Broad Brush Strokes and Fine Lines: Courtroom Drawing and the Visual History of the 20th Century

Dr. Charlotte Lerg wears a dark boat-necked top and glasses, smiling, with details of her talk "Broad Brush Strokes and Fine Lines" on April 5, co-sponsored by UBC History and Public Humanities Hub

This instalment of the History Colloquium is co-sponsored by the Public Humanities Hub (PHH). PHH is supported by VPRI, the Faculty of Arts, the Faculty of Education and the Allard School of Law.

In broad brush strokes courtroom sketches capture the general atmosphere of a case while fine lines point to details and pivotal moments. The combination of both creates the image we get of a trial. These drawings, because of their individual character, make exceptional historical sources that not only reveal something particular about the past, but symbolically represent the very process of how we construct historical understanding. At the same time, this unique material holds an intriguing position within the (mass)media landscape of the 20th century, which usually seems so dominated by technologically generated visual culture. The social practices of documentary drawing generally, and courtroom art specifically, invite us to develop new approaches to visual modes of documentation in the oscillations between art and evidence.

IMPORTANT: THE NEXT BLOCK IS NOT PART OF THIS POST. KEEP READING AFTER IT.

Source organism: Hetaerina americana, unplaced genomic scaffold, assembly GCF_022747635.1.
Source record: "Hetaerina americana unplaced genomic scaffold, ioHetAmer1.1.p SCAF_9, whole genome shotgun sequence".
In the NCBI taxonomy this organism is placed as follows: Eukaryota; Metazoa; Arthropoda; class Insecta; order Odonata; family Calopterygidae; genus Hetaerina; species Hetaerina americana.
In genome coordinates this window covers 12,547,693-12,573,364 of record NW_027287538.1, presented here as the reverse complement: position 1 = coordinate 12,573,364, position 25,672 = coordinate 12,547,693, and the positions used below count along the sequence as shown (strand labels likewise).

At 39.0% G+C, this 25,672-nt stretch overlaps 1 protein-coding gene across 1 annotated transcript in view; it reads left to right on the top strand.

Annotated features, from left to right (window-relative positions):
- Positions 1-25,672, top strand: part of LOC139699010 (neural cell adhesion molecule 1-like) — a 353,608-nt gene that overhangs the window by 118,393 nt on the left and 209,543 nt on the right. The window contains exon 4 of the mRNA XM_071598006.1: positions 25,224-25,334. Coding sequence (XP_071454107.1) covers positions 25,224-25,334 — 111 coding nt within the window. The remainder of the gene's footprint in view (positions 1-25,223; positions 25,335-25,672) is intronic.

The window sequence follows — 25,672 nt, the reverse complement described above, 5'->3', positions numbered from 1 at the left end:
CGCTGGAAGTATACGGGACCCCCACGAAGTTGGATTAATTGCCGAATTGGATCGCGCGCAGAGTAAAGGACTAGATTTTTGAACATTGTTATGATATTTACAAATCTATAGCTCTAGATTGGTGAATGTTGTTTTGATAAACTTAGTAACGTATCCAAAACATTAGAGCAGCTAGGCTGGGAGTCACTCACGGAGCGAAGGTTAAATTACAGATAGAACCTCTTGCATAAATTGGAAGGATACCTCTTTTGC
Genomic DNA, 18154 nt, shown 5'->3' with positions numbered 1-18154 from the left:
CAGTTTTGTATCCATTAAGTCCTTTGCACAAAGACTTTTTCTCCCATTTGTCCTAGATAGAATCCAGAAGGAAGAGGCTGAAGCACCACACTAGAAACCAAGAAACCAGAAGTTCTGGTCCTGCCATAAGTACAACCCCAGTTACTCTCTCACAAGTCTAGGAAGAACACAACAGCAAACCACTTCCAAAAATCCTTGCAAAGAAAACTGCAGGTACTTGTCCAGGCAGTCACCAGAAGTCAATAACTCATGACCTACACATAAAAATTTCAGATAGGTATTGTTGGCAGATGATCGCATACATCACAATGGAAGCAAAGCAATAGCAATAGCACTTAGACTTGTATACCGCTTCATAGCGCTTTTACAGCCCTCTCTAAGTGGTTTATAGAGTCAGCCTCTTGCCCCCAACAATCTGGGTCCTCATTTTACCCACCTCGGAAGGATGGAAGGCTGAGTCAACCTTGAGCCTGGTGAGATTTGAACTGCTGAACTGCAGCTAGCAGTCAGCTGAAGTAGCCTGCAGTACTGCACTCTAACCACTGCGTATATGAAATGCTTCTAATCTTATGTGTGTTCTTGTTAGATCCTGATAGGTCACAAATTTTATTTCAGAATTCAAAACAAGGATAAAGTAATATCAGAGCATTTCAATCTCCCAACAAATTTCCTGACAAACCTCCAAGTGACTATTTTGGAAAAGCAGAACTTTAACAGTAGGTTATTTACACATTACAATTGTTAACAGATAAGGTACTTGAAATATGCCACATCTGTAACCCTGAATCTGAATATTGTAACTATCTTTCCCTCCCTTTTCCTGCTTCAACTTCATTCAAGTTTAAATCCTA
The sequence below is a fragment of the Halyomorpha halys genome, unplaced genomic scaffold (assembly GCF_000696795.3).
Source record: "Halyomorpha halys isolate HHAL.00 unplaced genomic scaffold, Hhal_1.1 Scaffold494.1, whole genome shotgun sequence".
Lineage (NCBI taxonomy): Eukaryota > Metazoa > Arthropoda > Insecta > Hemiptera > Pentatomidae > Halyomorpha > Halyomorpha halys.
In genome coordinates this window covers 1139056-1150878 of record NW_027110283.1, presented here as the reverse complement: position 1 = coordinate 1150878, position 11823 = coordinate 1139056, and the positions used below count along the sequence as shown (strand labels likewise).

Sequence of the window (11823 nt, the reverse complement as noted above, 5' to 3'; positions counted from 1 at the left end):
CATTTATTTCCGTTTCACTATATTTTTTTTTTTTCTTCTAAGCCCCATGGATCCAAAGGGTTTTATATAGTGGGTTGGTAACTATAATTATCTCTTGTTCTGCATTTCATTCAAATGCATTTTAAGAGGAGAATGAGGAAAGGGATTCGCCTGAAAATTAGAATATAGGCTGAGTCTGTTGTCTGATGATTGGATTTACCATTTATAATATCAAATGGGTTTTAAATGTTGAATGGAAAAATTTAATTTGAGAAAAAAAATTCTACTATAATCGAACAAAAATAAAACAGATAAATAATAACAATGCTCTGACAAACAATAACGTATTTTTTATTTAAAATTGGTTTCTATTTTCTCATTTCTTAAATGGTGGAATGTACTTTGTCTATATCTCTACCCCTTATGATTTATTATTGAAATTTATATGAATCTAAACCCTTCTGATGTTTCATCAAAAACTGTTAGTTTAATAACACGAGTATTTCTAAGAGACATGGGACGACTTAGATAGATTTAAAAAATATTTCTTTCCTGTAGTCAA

Dr. Charlotte Lerg wears a dark boat-necked top and glasses, smilingCharlotte A. Lerg teaches American history and transatlantic studies at Ludwig Maximilians University Munich, Germany, where she also serves as managing director of the Lasky Center for Transatlantic Studies. Holding an MA in Modern History and Philosophy from the University of St. Andrews and a PhD in History from Tübingen University, she has also taught at the Universities of Bochum, Münster, and Jena. She held fellowships at the John W. Kluge Center (Library of Congress) and at the German-Historical-Institute in Washington DC. Her Habilitation [second book] Universitätsdiplomatie. Prestige und Wissenschaft in den transatlantischen Beziehungen 1890-1920 came out in 2019. Charlotte has also written a textbook in German on the American Revolution. Further publications focus on cultural diplomacy and transatlantic relations in the 19th and 20th century, especially on the 1848 Revolutions, the First World War and the Cold War. She is a board member of the Bavarian-American Academy and one of three editors-in-chief of HIC. International Yearbook for Knowledge and Society. Her current research projects are concerned with visual knowledge and historiography, as well as Canadian memory culture, comics, and media history.

Wednesday, April 5, 2023 
12:00-1:30 pm (Pacific Time)
Buchanan Tower, Room 1112
1873 East Mall
Vancouver BC V6T 1Z1
and Online via Zoom